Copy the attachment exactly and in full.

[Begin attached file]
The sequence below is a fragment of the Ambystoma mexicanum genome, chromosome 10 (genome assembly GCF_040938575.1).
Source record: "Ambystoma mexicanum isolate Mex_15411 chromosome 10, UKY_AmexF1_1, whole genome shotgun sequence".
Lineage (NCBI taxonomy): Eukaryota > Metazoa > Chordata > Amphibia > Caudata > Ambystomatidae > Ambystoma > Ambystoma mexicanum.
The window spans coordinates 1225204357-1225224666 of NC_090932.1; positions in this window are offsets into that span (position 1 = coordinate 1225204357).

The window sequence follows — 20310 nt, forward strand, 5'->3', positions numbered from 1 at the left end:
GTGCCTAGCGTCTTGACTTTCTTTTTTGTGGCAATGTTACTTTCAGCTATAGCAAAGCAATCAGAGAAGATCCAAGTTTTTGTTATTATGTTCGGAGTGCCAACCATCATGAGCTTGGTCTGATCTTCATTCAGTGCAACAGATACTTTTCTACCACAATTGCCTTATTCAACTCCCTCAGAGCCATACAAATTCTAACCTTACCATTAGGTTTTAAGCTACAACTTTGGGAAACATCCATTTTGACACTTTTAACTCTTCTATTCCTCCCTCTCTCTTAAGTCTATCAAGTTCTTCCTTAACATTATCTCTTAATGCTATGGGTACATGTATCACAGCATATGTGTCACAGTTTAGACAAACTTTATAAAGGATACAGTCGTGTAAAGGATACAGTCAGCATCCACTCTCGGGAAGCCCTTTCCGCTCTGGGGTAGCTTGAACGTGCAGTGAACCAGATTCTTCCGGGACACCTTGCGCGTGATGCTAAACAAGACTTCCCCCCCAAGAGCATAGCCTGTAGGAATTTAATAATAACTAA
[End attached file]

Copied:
The sequence below is a fragment of the Ambystoma mexicanum genome, chromosome 10 (genome assembly GCF_040938575.1).
Source record: "Ambystoma mexicanum isolate Mex_15411 chromosome 10, UKY_AmexF1_1, whole genome shotgun sequence".
Lineage (NCBI taxonomy): Eukaryota > Metazoa > Chordata > Amphibia > Caudata > Ambystomatidae > Ambystoma > Ambystoma mexicanum.
The window spans coordinates 1225204357-1225224666 of NC_090932.1; positions in this window are offsets into that span (position 1 = coordinate 1225204357).

The window sequence follows — 20310 nt, forward strand, 5'->3', positions numbered from 1 at the left end:
GTGCCTAGCGTCTTGACTTTCTTTTTTGTGGCAATGTTACTTTCAGCTATAGCAAAGCAATCAGAGAAGATCCAAGTTTTTGTTATTATGTTCGGAGTGCCAACCATCATGAGCTTGGTCTGATCTTCATTCAGTGCAACAGATACTTTTCTACCACAATTGCCTTATTCAACTCCCTCAGAGCCATACAAATTCTAACCTTACCATTAGGTTTTAAGCTACAACTTTGGGAAACATCCATTTTGACACTTTTAACTCTTCTATTCCTCCCTCTCTCTTAAGTCTATCAAGTTCTTCCTTAACATTATCTCTTAATGCTATGGGTACATGTATCACAGCATATGTGTCACAGTTTAGACAAACTTTATAAAGGATACAGTCGTGTAAAGGATACAGTCAGCATCCACTCTCGGGAAGCCCTTTCCGCTCTGGGGTAGCTTGAACGTGCAGTGAACCAGATTCTTCCGGGACACCTTGCGCGTGATGCTAAACAAGACTTCCCCCCCAAGAGCATAGCCTGTAGGAATTTAATAATAACTAA